ḴOTTAL

ḴOTTAL (Ḵottalan), a province of medieval Islamic times on the right bank of the upper Oxus river in modern Tajikistan.

The province lay between the Vaḵšāb and Jaryāb rivers, which are the Vaḵš tributary of the Oxus (see ĀMU DARYĀ) and the upper course of the Oxus, now known as the Panj. To its west were the provinces of Vakš, Qobāḏiān and Čaḡāniān, and to its east the northeasterly-running course of the uppermost Oxus, with the districts of Darvāz and Rāḡ beyond the river valley. In Arabic and Persian poetry, forms like Ḵotlān, Ḵatlān are found in addition to Ḵottal and Ḵottalan, and in Chinese sources, the name is Kuʿ-tut-lo (Markwart, pp. 299-300). It has been suggested that Ḵottal is etymologically related to Hayṭal, which is the name of the Hephtalites in the sources of the early Islamic period (Le Strange, pp. 438-39).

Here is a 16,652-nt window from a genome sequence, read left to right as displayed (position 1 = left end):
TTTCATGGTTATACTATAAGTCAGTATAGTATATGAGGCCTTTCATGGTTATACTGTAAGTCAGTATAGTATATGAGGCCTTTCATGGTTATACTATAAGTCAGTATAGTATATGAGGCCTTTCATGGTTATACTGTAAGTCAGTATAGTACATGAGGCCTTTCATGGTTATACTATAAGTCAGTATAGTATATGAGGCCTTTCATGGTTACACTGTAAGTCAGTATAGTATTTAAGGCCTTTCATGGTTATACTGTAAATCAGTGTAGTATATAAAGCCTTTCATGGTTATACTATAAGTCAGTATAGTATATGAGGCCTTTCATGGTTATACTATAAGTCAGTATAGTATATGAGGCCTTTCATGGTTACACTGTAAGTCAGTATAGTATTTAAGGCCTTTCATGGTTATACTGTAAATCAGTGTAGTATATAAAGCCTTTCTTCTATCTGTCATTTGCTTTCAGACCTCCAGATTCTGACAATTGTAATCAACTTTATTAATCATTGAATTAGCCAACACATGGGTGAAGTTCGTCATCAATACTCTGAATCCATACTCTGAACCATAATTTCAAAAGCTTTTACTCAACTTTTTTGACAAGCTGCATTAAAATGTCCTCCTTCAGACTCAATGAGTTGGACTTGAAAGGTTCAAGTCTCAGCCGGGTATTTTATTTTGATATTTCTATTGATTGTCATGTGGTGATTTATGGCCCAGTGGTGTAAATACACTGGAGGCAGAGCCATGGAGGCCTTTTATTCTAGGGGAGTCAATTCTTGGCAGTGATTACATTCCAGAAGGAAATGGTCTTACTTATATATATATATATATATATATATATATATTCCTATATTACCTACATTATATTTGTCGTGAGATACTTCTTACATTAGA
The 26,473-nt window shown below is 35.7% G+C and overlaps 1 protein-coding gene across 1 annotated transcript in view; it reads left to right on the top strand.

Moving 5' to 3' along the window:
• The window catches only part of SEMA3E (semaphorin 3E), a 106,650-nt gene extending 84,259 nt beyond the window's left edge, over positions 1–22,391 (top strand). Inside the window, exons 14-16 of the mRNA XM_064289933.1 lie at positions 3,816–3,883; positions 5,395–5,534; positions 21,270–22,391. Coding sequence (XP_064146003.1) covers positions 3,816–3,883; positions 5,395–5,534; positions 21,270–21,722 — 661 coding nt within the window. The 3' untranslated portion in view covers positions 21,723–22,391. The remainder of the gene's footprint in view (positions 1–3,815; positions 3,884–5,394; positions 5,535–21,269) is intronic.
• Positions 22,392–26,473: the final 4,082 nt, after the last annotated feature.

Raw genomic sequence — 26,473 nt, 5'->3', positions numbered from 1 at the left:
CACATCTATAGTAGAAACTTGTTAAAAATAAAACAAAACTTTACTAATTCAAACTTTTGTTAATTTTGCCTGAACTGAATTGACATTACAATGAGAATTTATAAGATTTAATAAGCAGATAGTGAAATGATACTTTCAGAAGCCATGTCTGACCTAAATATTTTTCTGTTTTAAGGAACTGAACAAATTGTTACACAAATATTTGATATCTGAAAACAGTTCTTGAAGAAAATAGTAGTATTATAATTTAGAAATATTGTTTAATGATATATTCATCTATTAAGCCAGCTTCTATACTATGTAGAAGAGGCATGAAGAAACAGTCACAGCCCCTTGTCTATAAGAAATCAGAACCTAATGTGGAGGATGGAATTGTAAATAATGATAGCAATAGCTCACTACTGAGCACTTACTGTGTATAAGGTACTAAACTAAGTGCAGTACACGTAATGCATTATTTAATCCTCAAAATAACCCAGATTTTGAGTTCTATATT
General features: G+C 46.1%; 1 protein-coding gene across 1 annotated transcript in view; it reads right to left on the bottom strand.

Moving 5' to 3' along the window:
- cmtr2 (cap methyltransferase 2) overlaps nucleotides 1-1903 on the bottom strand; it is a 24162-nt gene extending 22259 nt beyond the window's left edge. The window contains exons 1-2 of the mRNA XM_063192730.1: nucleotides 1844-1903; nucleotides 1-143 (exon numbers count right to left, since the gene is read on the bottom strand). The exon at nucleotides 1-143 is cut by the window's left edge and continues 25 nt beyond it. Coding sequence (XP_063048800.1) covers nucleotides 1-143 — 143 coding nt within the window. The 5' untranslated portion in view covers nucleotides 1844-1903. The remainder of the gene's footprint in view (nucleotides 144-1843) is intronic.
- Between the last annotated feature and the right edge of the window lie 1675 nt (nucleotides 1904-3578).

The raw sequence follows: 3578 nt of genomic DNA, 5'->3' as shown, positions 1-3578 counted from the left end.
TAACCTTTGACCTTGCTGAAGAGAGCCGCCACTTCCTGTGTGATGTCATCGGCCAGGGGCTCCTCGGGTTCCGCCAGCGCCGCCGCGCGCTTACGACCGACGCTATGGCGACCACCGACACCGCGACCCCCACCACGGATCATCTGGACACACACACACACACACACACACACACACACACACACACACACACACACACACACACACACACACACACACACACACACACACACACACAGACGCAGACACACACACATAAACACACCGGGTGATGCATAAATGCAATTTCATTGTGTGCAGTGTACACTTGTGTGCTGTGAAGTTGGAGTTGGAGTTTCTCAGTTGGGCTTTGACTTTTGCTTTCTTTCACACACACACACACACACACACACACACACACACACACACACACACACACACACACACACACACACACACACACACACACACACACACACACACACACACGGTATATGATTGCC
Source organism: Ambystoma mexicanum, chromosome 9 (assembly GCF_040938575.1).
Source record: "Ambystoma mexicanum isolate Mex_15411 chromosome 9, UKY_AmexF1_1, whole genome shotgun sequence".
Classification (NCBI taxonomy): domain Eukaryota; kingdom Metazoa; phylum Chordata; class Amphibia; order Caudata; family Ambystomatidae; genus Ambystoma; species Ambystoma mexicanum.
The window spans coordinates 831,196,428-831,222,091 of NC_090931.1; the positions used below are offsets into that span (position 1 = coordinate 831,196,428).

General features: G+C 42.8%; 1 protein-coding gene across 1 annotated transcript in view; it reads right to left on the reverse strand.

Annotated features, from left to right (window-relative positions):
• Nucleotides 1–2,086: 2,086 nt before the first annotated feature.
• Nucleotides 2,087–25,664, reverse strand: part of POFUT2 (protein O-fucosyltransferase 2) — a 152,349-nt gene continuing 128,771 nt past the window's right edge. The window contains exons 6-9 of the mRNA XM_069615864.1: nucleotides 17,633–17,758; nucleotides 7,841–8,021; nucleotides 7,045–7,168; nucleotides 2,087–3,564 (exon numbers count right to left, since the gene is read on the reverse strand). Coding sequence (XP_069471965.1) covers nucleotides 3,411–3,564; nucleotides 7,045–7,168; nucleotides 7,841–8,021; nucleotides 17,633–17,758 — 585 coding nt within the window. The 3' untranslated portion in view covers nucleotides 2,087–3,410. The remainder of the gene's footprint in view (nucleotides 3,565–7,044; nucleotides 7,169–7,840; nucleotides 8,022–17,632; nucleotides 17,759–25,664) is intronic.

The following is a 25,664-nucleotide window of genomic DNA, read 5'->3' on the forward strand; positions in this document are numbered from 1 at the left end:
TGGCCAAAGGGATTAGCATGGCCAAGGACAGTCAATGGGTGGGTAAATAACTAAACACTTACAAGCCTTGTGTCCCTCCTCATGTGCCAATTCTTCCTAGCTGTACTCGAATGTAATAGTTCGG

Ḵottal was a region of lush pastures, famed for horse-breeding. Its inhabitants were also renowned for their skills in farriery, veterinary science, and in the production of saddlery and horse accoutrements. In Mongol and Timurid times, Ḵottal horses were exported as far as China (cf. Bosworth, p. 113). The Ḵottal valleys ran up to the Bottamān mountains, where gold and silver were mined, and which separated the upper Oxus basin from that of the Zarafšān. In their fastnesses dwelt the fierce and predatory Kumijis and Kanjina, and both were probably remnants of pre-Islamic Turkish Hephthalites, as expressly stated by Ḵᵛārazmi (fl. ca. 976-97) for the Kanjina (Bosworth and Clauson, pp. 6, 8-9). The chief town of the province and the residence of its ruler was Holbok, near modern Kulob, Monk, Halāvand, and Nučāra or Andičārāḡ were also significant urban centres (for the geography of Ḵottal and the neighboring regions, see Le Strange, pp. 438-39 and the map at p. 433; Barthold, pp. 70-72; and Ḥudūd, pp. 115, 119, cf. commentary pp. 354, 359-60 and map ix on p. 339).